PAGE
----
The adsorption characteristics of a compound can be obtained with the help of a gas chromatograph. However, when studying the adsorption of materials at low concentrations (less than 1 ppm) the standard technique requires several hours. A dynamic gas-chromatographic procedure, together with a mathematical analysis of the adsorption isotherm, allows relative surface areas and adsorptive powers for trace concentrations to be determined in a few minutes. The adsorbent (charcoal for instance) heated in vacuum until it is free of all adsorbed compounds, is packed in a gas-chromatograph column. The retention volume of the compound of interest is measured in a temperature-controllable chromatograph. An inert gas such as nitrogen is used as a carrier. This technique may be used to evaluate the relative surface areas of different adsorbates, expressed as a volume of adsorbent/gram of adsorbate, and to evaluate their relative adsorptive power.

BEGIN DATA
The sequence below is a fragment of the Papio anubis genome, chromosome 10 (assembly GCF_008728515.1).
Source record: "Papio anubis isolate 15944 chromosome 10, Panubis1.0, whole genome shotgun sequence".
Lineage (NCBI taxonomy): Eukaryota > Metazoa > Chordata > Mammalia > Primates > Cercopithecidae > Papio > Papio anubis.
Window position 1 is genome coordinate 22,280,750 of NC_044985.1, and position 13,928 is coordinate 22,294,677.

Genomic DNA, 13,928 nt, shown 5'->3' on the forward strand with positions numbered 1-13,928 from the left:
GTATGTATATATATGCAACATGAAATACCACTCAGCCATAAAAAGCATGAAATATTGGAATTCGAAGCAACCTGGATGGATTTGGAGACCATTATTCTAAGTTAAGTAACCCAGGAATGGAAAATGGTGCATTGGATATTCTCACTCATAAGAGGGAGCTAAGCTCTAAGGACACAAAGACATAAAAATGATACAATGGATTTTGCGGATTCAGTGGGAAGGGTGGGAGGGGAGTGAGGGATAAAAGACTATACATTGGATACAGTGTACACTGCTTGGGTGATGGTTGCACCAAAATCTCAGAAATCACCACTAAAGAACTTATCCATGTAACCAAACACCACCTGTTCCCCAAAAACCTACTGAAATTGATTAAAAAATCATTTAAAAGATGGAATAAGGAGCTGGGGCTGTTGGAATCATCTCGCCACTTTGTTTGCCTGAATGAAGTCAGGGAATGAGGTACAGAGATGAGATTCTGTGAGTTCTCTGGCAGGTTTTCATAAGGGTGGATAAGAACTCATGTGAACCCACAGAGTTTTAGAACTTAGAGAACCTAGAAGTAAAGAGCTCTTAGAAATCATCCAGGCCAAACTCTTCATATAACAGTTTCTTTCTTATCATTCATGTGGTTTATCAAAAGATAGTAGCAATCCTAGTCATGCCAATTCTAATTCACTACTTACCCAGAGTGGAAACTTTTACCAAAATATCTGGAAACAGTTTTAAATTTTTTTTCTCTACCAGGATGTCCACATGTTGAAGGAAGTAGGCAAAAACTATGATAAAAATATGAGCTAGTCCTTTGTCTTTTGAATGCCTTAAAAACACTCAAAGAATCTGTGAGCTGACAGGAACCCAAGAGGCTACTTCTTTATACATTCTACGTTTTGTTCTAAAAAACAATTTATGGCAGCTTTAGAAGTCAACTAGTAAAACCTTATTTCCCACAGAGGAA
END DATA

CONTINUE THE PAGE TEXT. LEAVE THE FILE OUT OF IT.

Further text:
• Supplemental Notes:
    • This article appeared in a publication Analytical Techniques: A Compilation.
  • Corporate Authors:

    National Aeronautics and Space Administration

    400 Maryland Avenue, SW
    Washington, DC  United States  20546
  • Authors:
    • Deuel, C L
    • Hultgren, N W
    • Mobert, M L
  • Publication Date: 1975-1

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Filing Info

  • Accession Number: 00128516
  • Record Type: Publication
  • Report/Paper Numbers: NASA CR-115202
  • Files: TRIS
  • Created Date: Apr 21 1976 12:00AM